Welcome to my blog. If you live in Surrey and birding is your obsession (to get out of bed at some ridiculously early time of the morning, no matter what the weather, to go and look at birds isn't normal behaviour, believe me) and you're still a bit of a novice (like me) then, hopefully, this blog is for you.

Thursday 2 June 2011


A few weeks ago I found a male Dartford Warbler at Chobham Common, just 300 yards south east of the Longcross car park, using OS co-ordinates given to me by top Tice's Meadow birder, Rich Sergeant. These delicate little birds are difficult to find at the best of times, let alone when two of the severest winters on record in 2009-10 and 2010-11 pretty much wiped out huge swathes of the Dartford Warbler population.

But it was a heartening sight to see this male. It proved that while the bitter cold will have dire consequences, a few can battle through it and survive.

While finding the bird was satisfying, having had a couple of fruitless searches previously at Chobham, the moment was only fleeting - a dog walker appeared just as I was about to take a record photo and it flew off.

I've been to the same spot a couple of times since and seen nothing. I was starting to doubt whether I was looking in the right place. Then yesterday I bought the June issue of Birdwatching magazine, which included an article on Dartford Warblers by Dominic Couzens. One of the topics of the feature was a theory on how to find one in the field. The theory goes that where you find Stonechats on heathland, there's a good chance - if there is one in the area - that you'll also find a Dartford Warbler.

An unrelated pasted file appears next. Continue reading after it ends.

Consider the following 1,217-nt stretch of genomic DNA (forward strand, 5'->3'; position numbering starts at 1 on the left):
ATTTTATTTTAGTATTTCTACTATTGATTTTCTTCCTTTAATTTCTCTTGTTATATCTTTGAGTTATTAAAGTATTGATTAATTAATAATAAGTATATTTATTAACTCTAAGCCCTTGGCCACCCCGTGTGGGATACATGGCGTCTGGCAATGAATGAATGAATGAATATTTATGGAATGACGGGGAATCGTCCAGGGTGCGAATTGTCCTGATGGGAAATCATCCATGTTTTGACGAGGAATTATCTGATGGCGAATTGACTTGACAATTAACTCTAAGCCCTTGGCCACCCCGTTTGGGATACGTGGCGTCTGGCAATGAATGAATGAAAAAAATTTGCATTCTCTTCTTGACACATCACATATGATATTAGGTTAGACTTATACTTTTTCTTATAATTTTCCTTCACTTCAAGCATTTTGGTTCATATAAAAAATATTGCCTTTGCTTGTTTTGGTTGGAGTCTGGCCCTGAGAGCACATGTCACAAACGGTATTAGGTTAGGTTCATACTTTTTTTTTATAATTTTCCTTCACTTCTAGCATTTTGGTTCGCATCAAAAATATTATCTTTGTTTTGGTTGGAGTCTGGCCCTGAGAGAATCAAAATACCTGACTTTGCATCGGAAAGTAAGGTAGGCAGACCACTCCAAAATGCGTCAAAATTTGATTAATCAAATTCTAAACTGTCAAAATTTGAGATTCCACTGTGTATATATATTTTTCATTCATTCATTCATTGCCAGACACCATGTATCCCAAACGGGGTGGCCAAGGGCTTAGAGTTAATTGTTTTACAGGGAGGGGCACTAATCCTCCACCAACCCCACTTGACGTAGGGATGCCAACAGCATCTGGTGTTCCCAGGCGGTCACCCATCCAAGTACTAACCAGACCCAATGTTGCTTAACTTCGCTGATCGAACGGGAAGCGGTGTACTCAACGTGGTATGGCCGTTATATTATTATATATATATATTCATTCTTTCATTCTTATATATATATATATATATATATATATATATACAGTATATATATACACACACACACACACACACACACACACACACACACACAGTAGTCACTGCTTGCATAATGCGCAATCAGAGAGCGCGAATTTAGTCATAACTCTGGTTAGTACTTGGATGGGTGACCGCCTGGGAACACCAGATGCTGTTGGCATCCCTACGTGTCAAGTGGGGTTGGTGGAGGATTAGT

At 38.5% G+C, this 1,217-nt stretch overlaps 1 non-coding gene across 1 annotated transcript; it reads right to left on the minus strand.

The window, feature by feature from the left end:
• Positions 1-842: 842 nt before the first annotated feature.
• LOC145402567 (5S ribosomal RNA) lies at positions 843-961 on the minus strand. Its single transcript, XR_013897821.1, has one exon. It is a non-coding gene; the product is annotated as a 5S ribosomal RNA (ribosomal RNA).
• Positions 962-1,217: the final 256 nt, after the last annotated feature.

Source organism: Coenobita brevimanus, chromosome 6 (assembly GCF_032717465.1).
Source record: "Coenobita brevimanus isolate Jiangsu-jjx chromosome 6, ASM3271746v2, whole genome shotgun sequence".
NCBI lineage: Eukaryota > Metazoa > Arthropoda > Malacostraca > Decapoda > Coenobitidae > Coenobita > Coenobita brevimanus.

It's not a sure thing, but it's their respective methods for searching for food that brings them together. The Stonechat will perch high and swoop down and pounce on insects, while the Dartford Warbler will rummage around low down in the heather and gorse for food. It's no surprise then that if a Dartford Warbler is present, an opportunistic Stonechat will wait for the Warbler to flush insects out of the undergrowth for it to grab.

So I thought back and remembered seeing a pair of Stonechats in the same area where the Warbler was, so I went back to the same spot again late this morning. The theory would have been a good one, apart from the fact I didn't see a single Stonechat.

I watched a pair of Woodlark with their fledgling young, which was a nice sight - but best of all, and without having to look very hard, I homed in on a male Dartford Warbler.

It was almost certainly the same bird I'd seen on that previous visit, and this morning he was very actively searching for food, returning to his nest nearby with a full beak. I managed to get great views of the fantastic little warbler as he called out with his distinctive nasal thchirr.

One of the Surrey Wildlife Trust wardens was showing a group around the area and he stopped for a brief chat, and having told him of this sighting, he mentioned that at least another three more had been seen in the Albury Bottom area. It's good to know that the Dartford Warbler is fighting back.

No comments:

Post a Comment